Made by Make: The Good Business Festival

The Good Business Festival

This March, we collaborated with The Good Business Festival on not one, not two but FOUR exciting Made by Make projects, all in aid of the festival’s three-day event, which took place from 22nd – 24th March in Liverpool City Centre.

The Good Business Festival aims to provoke debate and drive conversations around how we can all do business better and more responsibly. Showcasing how both global brands, as well as homegrown businesses are leading the way. Spread over multiple venues there is a host of speakers leading knowledge sessions and workshops, plus the opportunity to network with like-minded businesses, enabling us to unite together with one common goal and ensure your company is future proofed.

We were asked by the Good Business Festival to create a number of pieces to be displayed at the events. From planters to big letters, to the parklet! Find out a bit about them below.

GOOD

If you made it to the festival, you would have seen (and maybe even taken a selfie with) the bright yellow and blue GOOD signs designed and Fabricated by Tor Design and Fabrication based in Birkenhead, Wirral. Standing at just over 3 foot tall and 6 foot long, the letters were a sight to behold as you entered the festival.

Planters

The next project was to build planters that were to be filled with lots of greenery, decorated with The Good Business Festival logo. The planters were modelled off our in-house designed planters in our Make Hamilton and North Docks outdoor areas. The pieces were then built onsite in our workshop at Make North Docks by woodworker and upholsterer Chris Wilson. Rosie Ashton, Head of Programme at Make, (and plant knowledge pro), lined, filled and planted the greenery in the plants.

The Good Business Festival signs that you will have seen on the side of the planters were made from marine plywood by Jaime Mora of Mulberry Workshop, based at Make North Docks. Jaime also worked on the smaller triad planters that dressed the venues during the event. The triangular planters were a big hit at the festival. Made at his studio at Make, filled with ferns and foliage, and branded with The Good Business Festival logo. The twenty planters were made with 720 cuts on the mitre saw and 180 joints glued and nailed.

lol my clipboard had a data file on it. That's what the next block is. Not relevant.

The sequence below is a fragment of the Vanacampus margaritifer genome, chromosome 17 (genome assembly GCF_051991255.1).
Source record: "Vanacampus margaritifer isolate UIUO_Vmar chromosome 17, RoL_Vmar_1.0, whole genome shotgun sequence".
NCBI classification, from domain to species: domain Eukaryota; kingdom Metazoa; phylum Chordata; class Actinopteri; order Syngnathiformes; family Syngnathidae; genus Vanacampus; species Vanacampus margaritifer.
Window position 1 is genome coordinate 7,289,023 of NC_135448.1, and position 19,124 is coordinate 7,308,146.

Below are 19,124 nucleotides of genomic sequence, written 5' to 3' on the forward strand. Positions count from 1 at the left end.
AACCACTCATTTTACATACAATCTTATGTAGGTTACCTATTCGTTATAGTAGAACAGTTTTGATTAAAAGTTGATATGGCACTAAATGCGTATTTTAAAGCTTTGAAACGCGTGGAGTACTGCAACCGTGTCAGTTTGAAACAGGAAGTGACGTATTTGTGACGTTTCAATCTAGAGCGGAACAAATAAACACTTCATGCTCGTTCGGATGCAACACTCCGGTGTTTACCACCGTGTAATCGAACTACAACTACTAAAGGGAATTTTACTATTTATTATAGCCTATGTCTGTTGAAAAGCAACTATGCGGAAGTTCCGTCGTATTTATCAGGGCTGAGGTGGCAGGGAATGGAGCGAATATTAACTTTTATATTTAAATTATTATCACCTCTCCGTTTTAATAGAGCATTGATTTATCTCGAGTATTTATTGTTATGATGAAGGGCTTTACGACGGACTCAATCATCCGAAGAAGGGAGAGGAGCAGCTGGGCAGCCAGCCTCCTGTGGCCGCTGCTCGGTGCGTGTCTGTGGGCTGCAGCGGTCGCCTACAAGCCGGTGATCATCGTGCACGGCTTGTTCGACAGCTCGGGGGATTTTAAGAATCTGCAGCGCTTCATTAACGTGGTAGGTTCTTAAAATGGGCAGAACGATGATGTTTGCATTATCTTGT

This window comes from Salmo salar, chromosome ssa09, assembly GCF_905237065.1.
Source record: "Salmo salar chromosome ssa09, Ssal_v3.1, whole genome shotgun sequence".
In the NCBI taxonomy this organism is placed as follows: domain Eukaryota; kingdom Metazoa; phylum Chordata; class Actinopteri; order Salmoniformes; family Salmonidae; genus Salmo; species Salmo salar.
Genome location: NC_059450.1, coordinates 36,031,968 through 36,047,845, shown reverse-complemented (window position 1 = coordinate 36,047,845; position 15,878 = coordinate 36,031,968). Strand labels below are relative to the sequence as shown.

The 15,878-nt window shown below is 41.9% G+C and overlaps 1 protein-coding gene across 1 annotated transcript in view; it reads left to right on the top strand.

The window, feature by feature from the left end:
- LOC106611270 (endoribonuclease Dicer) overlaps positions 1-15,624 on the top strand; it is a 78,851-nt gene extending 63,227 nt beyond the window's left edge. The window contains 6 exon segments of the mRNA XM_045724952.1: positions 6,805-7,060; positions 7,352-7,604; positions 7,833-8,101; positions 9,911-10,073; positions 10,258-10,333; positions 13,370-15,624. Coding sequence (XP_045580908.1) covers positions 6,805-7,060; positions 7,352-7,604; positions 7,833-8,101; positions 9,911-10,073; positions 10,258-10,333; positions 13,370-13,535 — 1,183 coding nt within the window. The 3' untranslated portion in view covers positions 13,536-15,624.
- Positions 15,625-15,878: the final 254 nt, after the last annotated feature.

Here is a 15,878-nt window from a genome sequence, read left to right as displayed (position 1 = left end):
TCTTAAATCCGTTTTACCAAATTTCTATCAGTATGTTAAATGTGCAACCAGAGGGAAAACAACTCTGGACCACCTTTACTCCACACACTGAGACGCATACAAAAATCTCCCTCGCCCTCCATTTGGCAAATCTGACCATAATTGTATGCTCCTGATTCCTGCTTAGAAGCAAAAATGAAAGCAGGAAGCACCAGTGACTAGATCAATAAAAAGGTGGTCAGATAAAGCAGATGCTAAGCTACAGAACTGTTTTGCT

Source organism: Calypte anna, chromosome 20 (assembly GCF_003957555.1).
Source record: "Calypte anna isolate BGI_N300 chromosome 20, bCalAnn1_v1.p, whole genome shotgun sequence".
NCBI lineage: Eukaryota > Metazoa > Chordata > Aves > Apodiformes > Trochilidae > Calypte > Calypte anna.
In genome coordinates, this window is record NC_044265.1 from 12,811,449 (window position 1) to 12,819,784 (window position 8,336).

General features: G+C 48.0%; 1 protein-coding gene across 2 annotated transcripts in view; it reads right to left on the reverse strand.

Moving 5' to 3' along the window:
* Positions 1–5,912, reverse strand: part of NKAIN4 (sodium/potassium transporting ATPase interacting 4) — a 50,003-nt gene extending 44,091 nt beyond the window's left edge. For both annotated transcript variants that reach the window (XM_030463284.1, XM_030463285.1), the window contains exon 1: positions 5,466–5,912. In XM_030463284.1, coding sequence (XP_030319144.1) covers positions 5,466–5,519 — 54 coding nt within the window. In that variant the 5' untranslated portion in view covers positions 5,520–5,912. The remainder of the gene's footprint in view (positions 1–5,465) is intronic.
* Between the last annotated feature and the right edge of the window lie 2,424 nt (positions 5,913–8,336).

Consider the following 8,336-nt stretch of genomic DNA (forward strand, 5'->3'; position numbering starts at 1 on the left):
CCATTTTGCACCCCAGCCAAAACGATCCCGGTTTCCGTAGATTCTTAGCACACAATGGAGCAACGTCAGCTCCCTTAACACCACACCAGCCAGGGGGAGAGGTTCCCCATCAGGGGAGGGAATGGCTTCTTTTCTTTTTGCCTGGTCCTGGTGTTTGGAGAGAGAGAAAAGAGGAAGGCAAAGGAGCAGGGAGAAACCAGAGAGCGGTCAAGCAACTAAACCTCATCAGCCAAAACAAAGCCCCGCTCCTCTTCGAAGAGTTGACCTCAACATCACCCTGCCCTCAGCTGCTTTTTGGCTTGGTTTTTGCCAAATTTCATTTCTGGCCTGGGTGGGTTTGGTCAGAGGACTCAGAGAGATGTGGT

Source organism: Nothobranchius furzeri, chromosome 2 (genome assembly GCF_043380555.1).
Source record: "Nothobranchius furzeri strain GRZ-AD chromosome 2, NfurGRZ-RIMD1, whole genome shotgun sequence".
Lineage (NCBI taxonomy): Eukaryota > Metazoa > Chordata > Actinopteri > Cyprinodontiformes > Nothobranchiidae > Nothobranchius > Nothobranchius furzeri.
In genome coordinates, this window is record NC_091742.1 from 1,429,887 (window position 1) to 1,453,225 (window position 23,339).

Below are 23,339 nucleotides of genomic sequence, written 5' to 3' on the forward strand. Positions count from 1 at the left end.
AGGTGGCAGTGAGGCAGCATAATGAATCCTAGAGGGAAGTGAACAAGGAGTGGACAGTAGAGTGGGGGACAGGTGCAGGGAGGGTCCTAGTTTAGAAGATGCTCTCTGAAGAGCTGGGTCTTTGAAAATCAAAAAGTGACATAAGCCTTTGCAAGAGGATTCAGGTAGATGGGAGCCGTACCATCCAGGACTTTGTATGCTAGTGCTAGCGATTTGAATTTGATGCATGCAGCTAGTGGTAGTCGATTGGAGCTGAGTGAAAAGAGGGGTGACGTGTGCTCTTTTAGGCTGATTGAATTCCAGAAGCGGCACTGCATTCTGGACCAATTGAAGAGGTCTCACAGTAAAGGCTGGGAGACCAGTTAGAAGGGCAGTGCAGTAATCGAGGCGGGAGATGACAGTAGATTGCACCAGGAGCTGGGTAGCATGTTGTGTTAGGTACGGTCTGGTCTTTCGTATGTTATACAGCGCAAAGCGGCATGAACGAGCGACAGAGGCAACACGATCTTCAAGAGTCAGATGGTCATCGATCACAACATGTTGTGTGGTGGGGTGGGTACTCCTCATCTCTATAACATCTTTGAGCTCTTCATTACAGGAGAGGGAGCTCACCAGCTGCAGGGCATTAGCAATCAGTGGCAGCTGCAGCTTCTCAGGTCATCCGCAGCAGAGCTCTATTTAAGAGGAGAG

Parklet

Another project for the festival was the Parklet, based on a concept from the sPark It, a project by Transition Liverpool. sPark It celebrates imagination, fosters collaboration, and starts a conversation about what we want from our urban landscape. The Parklet’s aim to bring a touch of nature to pedestrian areas, using pop-up parks in parking spaces across the city. The first step was to showcase the Parklet at the festival.

The design for the Parklets was by Liverpool based ⨍(n) Architects. They were built by Tommy Delcher, founder of dock DESIGN and Make North Docks, and woodworker George Ashton, in our production space and workshop at Make North Docks. The fabric was printed with The Good Business Festival logo by Express Signs Liverpool, and attached to the structure by Nicola Huston of Swings and Loungeabouts.

In collaboration with Transition Liverpool, there are plans later this year to further develop the Parklet design. With hopes for them to be placed in pedestrian areas around Liverpool as part of Hope Street Food Festival. Find out more about sPark It here.

The pieces were going to be featured across multiple venues over the festival’s three days. So the next task was to get each piece from A to B. We did this with the help of Nicole Konigs Balfry and the incredible team from Zest Event Management.

Special thanks to Roz Lloyd and Phillipa Nolan.

A bit about Made by Make:

Made by Make is just one of the services offered by Make CIC. Using our plethora of skilled artisans from the Make CIC and local community, we make high quality, unique work, whilst working with a hyper-local workforce. We use sustainable construction practices and materials. Working with wood on most if not all of our projects, and reclaimed wood where possible. We experiment, make, mend and manufacture, collaborating skills, trying, testing and tweaking.  When Make CIC creates work, profits are reinvested to support the artists & makers of the Liverpool City Region. Our commissions allow us to provide work for the makers within Make’s community. This includes our residents and the local areas in which we work, helping them further develop their businesses and crafts. Some of Make’s past clients include Everton Free School, FINSA, National Museums Liverpool, The Reader, dot-art, Alder Hey, ARUP.

 

Want to see more of our Made by Make Work? Check them out here!

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